Britain Loses Another Iconic Brand

From the Economist today:

WHY can’t Britain hang on to ownership of iconic brands such as Jaguar, Land Rover, the Mini, Rowntree, the Times and now Cadbury, purveyor of chocolate to children of the British empire? On January 19th, after a four-month battle, Roger Carr, chairman of Cadbury, said his board was recommending to shareholders a £11.9 billion ($19.5 billion) takeover bid by Kraft Foods, of Northfield, Illinois. Somehow, despite the blustering of politicians and the protests of organised labour, great companies like this one have been slipping out of British control.

The British "Brand" has been losing steam for a while now, but things have really accelerated in the past decade, with the loss, as noted above, of all the great British motoring brands with the exception Rolls Royce.

So what does the British Brand stand for, anymore? Tea is perhaps one immortal British icon (Twinings, PG Tips), and maybe the Queen. Bass Ale, and within the U.K. fold also Guiness. But doesn't it kind of stop there?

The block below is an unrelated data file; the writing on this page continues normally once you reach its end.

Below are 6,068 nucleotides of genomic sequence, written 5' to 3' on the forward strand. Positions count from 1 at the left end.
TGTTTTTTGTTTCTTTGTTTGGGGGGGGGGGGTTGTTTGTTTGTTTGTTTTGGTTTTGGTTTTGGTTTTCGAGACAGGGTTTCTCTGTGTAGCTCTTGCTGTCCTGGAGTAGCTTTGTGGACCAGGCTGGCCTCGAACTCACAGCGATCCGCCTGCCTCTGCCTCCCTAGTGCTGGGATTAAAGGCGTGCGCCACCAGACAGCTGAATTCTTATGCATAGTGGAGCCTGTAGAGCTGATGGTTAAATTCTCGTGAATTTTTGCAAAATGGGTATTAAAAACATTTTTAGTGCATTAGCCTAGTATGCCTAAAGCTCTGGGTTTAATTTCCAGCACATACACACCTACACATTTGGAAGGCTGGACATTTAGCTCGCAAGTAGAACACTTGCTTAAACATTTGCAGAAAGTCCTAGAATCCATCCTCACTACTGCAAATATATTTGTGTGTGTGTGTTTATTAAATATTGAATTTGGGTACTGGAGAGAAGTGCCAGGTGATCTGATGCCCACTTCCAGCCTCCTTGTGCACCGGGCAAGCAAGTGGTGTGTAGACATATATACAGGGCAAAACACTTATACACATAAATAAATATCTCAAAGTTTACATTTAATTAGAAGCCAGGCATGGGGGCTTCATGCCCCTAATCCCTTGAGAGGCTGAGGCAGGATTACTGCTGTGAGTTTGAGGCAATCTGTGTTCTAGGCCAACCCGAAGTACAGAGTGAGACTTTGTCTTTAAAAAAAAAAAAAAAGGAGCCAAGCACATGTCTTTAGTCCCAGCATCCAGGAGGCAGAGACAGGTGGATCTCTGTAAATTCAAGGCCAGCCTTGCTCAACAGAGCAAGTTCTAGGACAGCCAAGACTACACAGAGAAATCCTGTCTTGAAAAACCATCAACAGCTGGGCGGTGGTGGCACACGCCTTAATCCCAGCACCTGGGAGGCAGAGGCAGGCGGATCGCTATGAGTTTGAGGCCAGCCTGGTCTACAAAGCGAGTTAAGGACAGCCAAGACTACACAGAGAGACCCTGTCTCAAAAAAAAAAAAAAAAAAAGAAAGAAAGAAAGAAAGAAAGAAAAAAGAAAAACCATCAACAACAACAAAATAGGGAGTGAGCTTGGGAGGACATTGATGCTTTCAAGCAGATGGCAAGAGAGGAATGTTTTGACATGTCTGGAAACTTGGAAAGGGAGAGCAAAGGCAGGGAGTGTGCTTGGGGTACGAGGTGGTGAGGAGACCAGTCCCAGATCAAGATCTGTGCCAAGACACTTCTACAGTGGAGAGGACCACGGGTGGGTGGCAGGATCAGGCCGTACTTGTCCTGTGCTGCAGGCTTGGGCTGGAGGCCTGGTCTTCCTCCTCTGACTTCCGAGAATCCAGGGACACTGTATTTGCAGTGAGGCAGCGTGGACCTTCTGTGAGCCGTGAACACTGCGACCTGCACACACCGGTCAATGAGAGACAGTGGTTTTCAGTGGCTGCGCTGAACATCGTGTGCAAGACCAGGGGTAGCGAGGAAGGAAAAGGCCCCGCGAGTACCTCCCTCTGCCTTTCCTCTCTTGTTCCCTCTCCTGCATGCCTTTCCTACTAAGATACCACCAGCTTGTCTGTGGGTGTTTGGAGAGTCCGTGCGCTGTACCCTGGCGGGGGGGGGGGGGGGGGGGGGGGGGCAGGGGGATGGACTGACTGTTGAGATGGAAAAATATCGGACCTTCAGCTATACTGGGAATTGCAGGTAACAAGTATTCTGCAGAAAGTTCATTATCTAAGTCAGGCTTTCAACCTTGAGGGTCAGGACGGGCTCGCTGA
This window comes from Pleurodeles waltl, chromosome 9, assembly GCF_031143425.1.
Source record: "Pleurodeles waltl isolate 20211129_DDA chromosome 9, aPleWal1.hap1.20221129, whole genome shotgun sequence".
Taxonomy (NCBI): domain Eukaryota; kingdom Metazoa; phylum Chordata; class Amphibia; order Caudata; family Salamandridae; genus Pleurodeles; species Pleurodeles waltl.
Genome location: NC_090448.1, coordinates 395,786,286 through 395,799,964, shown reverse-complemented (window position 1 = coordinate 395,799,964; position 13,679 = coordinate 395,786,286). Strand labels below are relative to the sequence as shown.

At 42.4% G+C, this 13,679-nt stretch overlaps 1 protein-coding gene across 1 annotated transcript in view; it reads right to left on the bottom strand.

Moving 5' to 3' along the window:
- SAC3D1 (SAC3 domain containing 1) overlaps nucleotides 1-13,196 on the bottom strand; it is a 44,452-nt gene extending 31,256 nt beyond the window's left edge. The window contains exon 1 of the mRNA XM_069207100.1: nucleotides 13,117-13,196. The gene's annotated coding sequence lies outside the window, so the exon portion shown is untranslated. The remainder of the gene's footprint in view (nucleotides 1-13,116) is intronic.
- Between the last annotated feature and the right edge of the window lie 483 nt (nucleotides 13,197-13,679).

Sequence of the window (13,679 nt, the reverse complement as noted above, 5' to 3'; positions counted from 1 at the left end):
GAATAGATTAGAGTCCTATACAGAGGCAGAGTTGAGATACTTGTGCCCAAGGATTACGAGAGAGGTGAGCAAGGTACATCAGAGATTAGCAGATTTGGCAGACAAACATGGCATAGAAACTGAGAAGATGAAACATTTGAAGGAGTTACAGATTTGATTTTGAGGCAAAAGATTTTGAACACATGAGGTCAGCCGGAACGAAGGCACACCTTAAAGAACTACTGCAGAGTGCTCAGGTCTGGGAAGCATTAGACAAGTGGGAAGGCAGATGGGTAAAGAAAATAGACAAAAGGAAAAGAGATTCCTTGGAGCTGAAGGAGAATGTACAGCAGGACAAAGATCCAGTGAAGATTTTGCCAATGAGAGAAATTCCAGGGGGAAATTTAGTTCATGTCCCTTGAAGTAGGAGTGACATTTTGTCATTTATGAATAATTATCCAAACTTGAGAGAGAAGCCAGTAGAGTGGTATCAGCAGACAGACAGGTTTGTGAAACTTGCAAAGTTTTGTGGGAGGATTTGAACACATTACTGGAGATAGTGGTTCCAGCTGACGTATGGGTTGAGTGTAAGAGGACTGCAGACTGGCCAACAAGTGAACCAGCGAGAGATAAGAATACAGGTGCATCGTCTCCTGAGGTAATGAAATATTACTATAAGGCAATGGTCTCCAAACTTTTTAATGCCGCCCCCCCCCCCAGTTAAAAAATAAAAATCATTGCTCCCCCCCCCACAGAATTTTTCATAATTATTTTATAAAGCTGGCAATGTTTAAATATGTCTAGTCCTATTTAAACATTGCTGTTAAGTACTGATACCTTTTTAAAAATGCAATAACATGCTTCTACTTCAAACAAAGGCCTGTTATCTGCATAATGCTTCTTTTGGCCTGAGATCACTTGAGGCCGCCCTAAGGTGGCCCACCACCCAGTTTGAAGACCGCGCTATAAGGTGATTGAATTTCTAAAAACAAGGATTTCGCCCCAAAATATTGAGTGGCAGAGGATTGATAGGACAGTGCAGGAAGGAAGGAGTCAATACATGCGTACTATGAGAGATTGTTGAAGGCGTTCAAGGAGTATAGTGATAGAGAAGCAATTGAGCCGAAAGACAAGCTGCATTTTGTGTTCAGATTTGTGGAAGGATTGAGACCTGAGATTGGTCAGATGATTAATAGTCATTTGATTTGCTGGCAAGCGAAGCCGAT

Some aspects of the British Brand are still widely identifiable (well-mannered with a sense of humor, luxury craftsmanship), but they refer to an ever-shrinking cadre of products and brands.

This loss of brand identity is a definite challenge for the U.K., and is something the U.S. is likely to face in the coming decades as well, as its manufacturing base continues to erode and iconic American brands fall into the hands of foreign owners.

I suggest to all my British friends that they sit down and have a serious conversation about how to reverse this trend – over a nice cup of tea, of course.

Comments

Popular posts from this blog

When Ants Swallow Elephants

Consequences of Culture: How the blinkered focus on numbers is destroying financial services brands

Richard Branson Predicts the Death of TV